Of course, the Rocky front office is well aware of these issues. They even devised a radical and controversial four man rotation in July of 2012 in which each starter threw only 75 pitches per game. Two months later, they scrapped it. Once again, Colorado finished with the worst ERA in the National League.

What chance do Gray, Butler and Freeland have of bucking the trend? It’s important to note that Gray is already something of an outlier. Since their inception, the Rockies have only drafted a pitcher as high as third overall once, when they took Greg Reynolds with the second overall pick in 2006, and never have they had a pitcher draw as many accolades from scouts. Reynolds peaked at #76 on Baseball America’s prospect rankings. This past july, Gray slotted in at #8, higher than any other Rockies prospect in history.

It is also worth noting that Butler, who has struggled in his brief major league time this season (6.54 ERA), bears many of the characteristics that defined previously successful Rocky starters. Namely a propensity to induce ground balls. It should come as little surprise that in the game’s marquee launching pad, pitchers who keep the ball out of the air have a greater chance to succeed. And indeed, Jimenez, Chacin, Matzek and Cook all consistently posted ground ball rates above the Major League average of 44%. Butler has a 51.6% mark in 16 big league innings. According to, Butler posted a rate of 50% in the minors this year.

This logic bodes well for Freeland as well. The 21 year old got opposing batters to put the ball on the ground 54.6% of the time last season. That was over a terribly small sample size, though, and against inexperienced hitters in rookie ball and low-A. He still has at least a year and a half before he will be major league ready, and plenty to prove over that time.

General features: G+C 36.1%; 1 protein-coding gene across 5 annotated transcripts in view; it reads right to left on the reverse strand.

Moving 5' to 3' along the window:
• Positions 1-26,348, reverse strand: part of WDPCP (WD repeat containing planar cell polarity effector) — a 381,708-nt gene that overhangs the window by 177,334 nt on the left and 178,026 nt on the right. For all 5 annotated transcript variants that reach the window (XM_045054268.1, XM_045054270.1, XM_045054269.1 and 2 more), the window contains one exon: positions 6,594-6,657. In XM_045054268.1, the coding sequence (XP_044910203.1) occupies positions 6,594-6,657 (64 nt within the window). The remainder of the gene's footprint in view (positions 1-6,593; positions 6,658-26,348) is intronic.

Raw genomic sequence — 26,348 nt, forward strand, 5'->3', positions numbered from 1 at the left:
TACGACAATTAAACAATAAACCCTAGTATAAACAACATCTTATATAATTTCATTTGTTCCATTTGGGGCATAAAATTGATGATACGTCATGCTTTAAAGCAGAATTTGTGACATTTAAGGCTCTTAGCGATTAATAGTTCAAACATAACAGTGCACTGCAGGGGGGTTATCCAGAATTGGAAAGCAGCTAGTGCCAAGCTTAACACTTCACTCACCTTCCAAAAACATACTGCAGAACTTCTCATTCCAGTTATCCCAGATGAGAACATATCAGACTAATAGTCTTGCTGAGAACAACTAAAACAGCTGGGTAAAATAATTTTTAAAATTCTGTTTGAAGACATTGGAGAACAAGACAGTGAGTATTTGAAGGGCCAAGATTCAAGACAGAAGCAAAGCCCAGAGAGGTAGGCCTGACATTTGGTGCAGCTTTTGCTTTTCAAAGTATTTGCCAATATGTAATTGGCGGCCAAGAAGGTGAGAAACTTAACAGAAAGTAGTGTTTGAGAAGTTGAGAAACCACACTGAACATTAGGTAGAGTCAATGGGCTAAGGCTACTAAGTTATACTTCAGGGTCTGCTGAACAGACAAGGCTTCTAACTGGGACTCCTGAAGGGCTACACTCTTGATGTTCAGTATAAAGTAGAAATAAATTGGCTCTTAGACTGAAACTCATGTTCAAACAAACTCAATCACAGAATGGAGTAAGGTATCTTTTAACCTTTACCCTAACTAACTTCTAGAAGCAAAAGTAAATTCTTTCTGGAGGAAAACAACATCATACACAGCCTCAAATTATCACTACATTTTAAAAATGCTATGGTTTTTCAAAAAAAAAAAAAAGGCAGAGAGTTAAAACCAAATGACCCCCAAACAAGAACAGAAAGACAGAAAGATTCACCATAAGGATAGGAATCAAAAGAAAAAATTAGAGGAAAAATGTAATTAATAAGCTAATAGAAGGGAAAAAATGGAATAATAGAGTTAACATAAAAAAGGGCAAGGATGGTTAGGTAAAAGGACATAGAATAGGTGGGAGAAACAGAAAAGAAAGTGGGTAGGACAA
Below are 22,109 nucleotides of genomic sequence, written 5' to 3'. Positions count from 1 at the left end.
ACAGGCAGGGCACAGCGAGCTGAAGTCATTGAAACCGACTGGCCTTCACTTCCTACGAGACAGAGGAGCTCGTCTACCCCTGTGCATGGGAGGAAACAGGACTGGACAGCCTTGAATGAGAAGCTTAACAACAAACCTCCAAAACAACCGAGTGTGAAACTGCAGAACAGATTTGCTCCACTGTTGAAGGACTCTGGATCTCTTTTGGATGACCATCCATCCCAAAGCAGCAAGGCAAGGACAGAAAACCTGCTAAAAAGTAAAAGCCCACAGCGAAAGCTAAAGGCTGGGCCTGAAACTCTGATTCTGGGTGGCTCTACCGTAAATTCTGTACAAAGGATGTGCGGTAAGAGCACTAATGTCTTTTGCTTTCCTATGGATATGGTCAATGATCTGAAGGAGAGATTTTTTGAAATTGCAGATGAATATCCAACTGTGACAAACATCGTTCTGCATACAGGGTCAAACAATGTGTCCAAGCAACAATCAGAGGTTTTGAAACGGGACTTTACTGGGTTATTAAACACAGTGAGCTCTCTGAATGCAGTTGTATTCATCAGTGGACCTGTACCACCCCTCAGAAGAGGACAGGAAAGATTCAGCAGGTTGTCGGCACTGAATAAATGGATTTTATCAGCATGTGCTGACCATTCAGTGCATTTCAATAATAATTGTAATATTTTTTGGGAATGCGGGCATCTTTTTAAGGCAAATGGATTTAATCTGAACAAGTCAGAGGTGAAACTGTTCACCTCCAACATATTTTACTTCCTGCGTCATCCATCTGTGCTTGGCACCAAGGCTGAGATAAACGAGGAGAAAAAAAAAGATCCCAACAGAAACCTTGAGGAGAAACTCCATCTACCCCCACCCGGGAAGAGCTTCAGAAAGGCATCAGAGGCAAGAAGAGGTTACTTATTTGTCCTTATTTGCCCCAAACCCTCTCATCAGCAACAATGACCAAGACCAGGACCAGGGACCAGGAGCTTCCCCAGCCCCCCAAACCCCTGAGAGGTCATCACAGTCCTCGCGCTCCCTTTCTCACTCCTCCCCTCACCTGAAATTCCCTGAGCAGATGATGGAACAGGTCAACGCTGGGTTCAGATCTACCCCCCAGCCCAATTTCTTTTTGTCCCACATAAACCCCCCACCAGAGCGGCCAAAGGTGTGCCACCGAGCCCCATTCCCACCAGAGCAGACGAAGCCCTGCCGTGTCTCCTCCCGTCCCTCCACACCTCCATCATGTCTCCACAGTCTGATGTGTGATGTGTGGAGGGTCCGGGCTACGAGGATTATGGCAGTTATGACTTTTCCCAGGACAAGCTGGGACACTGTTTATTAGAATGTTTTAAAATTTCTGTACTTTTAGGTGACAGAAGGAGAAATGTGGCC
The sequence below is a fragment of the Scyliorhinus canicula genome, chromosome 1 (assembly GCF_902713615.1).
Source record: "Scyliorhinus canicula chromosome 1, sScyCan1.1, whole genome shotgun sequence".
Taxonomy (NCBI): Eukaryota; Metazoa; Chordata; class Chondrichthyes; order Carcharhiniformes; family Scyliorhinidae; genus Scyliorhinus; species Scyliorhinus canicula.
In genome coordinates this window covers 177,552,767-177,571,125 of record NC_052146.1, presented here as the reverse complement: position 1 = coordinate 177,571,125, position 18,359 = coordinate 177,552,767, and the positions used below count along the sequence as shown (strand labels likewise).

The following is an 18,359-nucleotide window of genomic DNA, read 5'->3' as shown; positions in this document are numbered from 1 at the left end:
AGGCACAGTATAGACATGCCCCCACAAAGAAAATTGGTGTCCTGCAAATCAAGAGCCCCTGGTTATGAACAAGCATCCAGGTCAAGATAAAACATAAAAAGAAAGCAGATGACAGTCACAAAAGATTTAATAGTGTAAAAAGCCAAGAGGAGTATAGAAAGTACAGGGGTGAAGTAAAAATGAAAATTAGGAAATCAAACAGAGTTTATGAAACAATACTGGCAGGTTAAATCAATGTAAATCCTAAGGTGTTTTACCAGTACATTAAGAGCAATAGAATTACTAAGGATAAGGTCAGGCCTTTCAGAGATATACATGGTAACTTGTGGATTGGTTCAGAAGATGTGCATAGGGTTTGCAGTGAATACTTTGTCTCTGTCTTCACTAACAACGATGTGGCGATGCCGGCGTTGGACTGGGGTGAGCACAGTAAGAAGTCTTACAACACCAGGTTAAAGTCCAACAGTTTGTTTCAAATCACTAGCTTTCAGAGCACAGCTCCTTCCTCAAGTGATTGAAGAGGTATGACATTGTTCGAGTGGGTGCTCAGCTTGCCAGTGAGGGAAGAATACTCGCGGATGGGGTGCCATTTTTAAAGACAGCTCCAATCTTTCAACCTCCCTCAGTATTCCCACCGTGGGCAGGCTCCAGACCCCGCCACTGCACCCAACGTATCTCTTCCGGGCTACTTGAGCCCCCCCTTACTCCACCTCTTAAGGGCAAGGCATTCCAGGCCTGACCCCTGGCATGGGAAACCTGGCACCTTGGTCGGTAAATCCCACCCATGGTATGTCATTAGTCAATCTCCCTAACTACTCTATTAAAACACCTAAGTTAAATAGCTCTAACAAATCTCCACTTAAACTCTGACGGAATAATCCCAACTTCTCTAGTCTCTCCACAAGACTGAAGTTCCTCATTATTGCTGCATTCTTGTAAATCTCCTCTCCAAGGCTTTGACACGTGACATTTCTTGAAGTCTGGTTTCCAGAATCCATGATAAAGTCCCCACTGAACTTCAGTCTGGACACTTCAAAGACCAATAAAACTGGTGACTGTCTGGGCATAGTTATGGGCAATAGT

And where does that leave Gray, who posted a 36.9% ground ball rate in 2014? Well that rate is concerning, as even routine fly balls can sail out of the park or fall in for triples in Coors’ mile high elevation and near mile-wild outfield dimensions. At the same time, it is hardly a death sentence. Ground ball rates do correlate with success in Denver, but the relationship is not overwhelming. Chacin and Jimenez have both had success when their rates were at or near the major league average, and the same holds true for Jorge De La Rosa, the the Rockies’ most tenured starting pitcher.

It does, however, mean that for Gray to thrive, he will have to start striking guys out.  Armed with a grade 80 fastball and a grade 70 slider  (per, Gray was expected to consistently throw ball by hitters in the minors this season. He did end up punching out 8.2 batters per nine innings for Double-A Tulsa –  respectable numbers, but not necessarily ones be-fitting a former second overall pick. The result was an unspectacular 3.91 ERA for the season. Before he can bring stability to the Rockies beleaguered rotation, the self-proclaimed wolf will either have to learn t keep his pitches in the lower half of the zone or start missing a lot more bats.

Then again, maybe the Rockies shouldn’t wait around to find out if this crop of pitchers will be different than the last locust-ridden one. Maybe, as some have suggested, the Rockies should scrap the Sisyphean goal of building a pitching staff in Denver and resurrect the Blake street bombers, i.e. form a  fearsome lineup that can blow any visiting team out of the water. Following that philosophy, Colorado could flip Butler and Freeland, even Gray, for middle of the order bats to support Tulowitzki and Gonzalez.

The Rockies have taken many strange and controversial routes over the year. That, though, is not a path they appear willing to go down. They are grooming Butler to be in the 2015 staff. They know that to build a contender, they need to develop pitching. It’s just not clear, even with all these young hurlers, that they can.